In 1850, Prince George’s County had the largest number of enslaved people of any county in Maryland: more than 11,000, out of a total county population of 21,000.

Prince George’s County and Charles County were the only Maryland counties in which more than half of the population was enslaved.

These statistics are on the first panel of a five-panel traveling exhibit, entitled FLEE!: Stories of Flight From Maryland in Black and White, on display on the first floor of College Park city hall this month.

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Photo Courtesy of Adelia McGuire

The Maryland State Archives (MSA) produced the exhibit, as part of a ten-year project on the history of slavery in the state.

According to Christopher Haley, the director of that project, this exhibit seeks to provide recognition and respect to the enslaved communities who lived in Prince George’s County, which now boasts one of the most affluent African American communities in the nation. 

However, statistics, for Haley, are not the point.  

“These panels put names and attributes to persons and events which some may want to dismiss as past and unimportant to anyone living today,” he said. “This exhibit recognizes the positive efforts of abolitionists who fought to free enslaved people as well as slave catchers and traders who did the opposite.” 

One story featured in the exhibit concerns Rev. John Ashton, a Jesuit priest at the White Marsh Church in Prince George’s County, who enslaved 82 people in the year 1790, according to a more detailed biography in the Maryland State Archives. In 1791, Edward Queen, an enslaved man, sued Ashton for assault, battery and false imprisonment, and won in court. In May of 1795, twelve men who had been enslaved on Ashton’s property, all members of Queen’s family, escaped. Other members of the same family then sued successfully for their own freedom in Prince George’s County court, according to information in the Maryland State Archives.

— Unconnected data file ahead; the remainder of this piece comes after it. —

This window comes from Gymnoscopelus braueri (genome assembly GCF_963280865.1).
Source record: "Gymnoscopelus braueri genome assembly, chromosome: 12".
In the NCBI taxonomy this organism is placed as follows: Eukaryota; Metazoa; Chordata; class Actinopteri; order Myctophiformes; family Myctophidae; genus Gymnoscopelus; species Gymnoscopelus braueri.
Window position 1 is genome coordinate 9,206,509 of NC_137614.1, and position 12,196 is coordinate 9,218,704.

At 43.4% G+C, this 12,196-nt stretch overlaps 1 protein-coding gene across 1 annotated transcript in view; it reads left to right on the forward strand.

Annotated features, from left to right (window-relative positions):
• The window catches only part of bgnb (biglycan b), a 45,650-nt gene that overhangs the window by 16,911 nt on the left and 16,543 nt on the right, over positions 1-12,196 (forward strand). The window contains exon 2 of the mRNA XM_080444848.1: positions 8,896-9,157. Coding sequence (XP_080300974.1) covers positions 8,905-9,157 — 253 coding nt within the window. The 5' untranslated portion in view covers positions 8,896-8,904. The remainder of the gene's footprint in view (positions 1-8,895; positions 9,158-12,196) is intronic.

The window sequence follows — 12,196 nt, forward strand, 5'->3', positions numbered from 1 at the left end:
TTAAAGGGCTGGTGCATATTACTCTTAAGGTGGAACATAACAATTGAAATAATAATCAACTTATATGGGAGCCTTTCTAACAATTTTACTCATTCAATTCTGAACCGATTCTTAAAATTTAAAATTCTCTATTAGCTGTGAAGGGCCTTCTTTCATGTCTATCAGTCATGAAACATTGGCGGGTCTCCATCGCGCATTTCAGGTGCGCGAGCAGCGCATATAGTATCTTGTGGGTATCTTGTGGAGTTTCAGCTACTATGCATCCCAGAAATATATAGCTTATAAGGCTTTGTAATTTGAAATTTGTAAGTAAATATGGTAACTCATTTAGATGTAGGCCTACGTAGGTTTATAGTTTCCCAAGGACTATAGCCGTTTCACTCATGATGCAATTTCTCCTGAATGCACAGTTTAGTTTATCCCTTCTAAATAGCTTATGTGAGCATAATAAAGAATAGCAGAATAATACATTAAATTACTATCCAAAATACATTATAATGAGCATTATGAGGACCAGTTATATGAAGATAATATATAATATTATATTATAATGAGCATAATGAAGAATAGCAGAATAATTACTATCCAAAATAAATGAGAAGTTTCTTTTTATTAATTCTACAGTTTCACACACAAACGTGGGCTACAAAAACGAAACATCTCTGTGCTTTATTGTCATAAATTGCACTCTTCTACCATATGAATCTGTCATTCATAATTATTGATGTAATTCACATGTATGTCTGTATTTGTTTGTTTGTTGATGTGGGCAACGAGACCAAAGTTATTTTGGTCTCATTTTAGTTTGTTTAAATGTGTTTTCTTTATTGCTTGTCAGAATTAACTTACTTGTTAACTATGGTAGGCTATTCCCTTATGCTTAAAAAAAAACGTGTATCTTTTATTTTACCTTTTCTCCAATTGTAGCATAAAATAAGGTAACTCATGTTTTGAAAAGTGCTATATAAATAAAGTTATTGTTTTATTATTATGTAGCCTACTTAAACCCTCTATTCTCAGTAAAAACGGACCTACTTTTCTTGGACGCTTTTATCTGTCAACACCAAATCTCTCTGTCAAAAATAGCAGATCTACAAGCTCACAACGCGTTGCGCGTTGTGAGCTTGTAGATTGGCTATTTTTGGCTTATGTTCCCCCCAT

Newspaper clippings, government proclamations, and historical maps and images are incorporated onto the panels.  

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Photo Courtesy of Adelia McGuire

The story of Ben Orme, born in 1794 in Prince George’s County, is on another panel. Orme’s mother was enslaved, and his father was a white man by the name of William Orme. Orme was enslaved on a plantation owned by Tilghman Hilleary. Orme escaped multiple times though he was unsuccessful in his ultimate quest to attain freedom. On the panel, Orme’s story is accompanied by three separate cash reward newspaper postings for the return of Orme to Hilleary. The postings include details regarding the whereabouts of Hillearys residence near Bladensburg, Maryland. 

Maya Davis is the current commissioner of the Maryland Lynching Truth and Reconcillation Commission as well as the Maryland Commission on African American History and Culture. According to Davis, the history of slavery rooted within the county has directly impacted the local community.  

Speaking of the exhibit’s relevance to the University of Maryland, Davis noted that a “now thriving university was built through the free labor of enslaved men, women, and children, to create a school system that in its history has denied admission to the descendants of formerly enslaved people.”

The University of Maryland was founded in 1856, and did not admit its first Black undergraduate until 1951.

In 1864 all slaves in the state of Maryland were freed through an amendment to the state’s constitution. FLEE! recognizes the unknown fate of numerous fugitives and slaves. Through enslavement, Black families were separated.   

“Every time we present Black History and Culture through exhibitions, programming, or research resources, it allows people to reconnect with their lineage,” Davis said. 

Prior to being displayed in the city hall, FLEE! was located at the Reginald F. Lewis Museum in Baltimore, and the Kennard African American Cultural Heritage Center & Museum in Centerville. After Black History Month, the exhibit will travel to the search room at the Maryland State Archives building in Annapolis. 

The exhibit, located at College Park City Hall, 7401 Baltimore Avenue, is open to the public Monday through Friday and between the hours 8am and 5pm during the month of February.